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Pancreatic Cancer FISH Probes


KRAS is the most frequently mutated gene in pancreatic ductal adenocarcinoma (PDAC). Mutated KRAS alters glucose uptake, glycolytic flux, and glutamine usage to drive tumor genesis, and upregulates autophagy and micropinocytosis to maintain tumor survival.


MET expression, while critical in the developing pancreatic bud of the embryo, drops to very low levels in normal adult pancreatic cells. PC tumors have been shown to overexpress MET, however, which contributes to pathogenesis by driving crosstalk between cancer cells and the surrounding microenvironment.


Both sporadic and inherited CDKN2A mutations are hallmark alterations in PC, with the latter firmly linked to cases of familial origin. These mutations occur early in development of the disease, facilitating tumor progression through downregulation of the cell cycle regulator CDK4/6.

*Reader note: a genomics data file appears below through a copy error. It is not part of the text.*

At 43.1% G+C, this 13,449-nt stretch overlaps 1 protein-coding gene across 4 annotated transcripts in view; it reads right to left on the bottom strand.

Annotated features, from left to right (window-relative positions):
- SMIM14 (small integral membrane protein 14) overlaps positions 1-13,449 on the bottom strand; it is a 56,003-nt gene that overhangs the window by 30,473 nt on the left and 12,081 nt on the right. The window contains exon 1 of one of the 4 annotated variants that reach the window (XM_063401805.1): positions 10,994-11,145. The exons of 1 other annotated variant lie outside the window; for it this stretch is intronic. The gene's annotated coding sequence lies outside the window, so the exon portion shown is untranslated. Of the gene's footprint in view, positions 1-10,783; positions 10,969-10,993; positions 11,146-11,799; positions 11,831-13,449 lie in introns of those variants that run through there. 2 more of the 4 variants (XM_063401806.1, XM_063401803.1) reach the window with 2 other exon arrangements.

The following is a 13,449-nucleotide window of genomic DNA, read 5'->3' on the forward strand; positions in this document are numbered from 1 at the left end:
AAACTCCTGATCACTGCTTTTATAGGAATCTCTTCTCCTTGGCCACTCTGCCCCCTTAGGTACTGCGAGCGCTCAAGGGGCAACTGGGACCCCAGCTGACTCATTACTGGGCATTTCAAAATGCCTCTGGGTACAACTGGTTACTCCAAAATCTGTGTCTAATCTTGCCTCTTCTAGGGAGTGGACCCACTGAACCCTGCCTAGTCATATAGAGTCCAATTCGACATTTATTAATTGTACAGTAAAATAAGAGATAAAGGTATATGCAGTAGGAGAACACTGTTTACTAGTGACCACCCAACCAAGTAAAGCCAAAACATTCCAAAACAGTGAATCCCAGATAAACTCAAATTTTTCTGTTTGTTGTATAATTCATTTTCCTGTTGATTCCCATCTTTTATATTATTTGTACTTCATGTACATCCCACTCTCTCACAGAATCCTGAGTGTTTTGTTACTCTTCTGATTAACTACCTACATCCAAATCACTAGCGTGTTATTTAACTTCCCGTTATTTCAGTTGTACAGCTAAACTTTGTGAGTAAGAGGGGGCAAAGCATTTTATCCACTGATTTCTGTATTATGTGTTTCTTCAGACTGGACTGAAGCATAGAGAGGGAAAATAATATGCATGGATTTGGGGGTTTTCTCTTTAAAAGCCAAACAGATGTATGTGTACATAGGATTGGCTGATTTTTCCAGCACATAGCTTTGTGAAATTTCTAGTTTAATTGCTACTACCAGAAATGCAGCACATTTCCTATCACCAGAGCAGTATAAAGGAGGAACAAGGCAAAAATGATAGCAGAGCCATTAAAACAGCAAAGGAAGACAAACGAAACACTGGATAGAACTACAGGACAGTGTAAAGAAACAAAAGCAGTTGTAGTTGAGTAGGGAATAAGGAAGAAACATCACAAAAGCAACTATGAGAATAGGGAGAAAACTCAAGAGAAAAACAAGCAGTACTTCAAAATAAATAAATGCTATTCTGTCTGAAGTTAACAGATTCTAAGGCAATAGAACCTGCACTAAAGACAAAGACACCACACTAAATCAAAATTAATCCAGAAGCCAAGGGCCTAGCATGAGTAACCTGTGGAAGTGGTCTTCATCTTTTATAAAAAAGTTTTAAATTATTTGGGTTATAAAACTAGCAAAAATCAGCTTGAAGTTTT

Deletion of the critical tumor suppressor PTEN is a common event in PDAC development. PTEN deficient tumors exhibit classic PDAC mutations, as well as overactivation of NF-κB and its downstream cytokine pathway, both of which are associated with inflammatory response in the tumor microenvironment.


SMAD4, an important regulator of TGF-B signaling, is homozygously deleted in roughly 30% of pancreatic cancers. These deletions set off a complex network of cellular deregulation in PC tumors, affecting cell arrest, apoptosis, invasion, and metastasis.


TP53 is mutated in 70% of pancreatic cancers. Mutations inactivate wild-type p53 function, but can also produce gain-of-function oncogenic characteristics that contribute to cell proliferation, survival and metastasis, including upregulation of PDGFRB.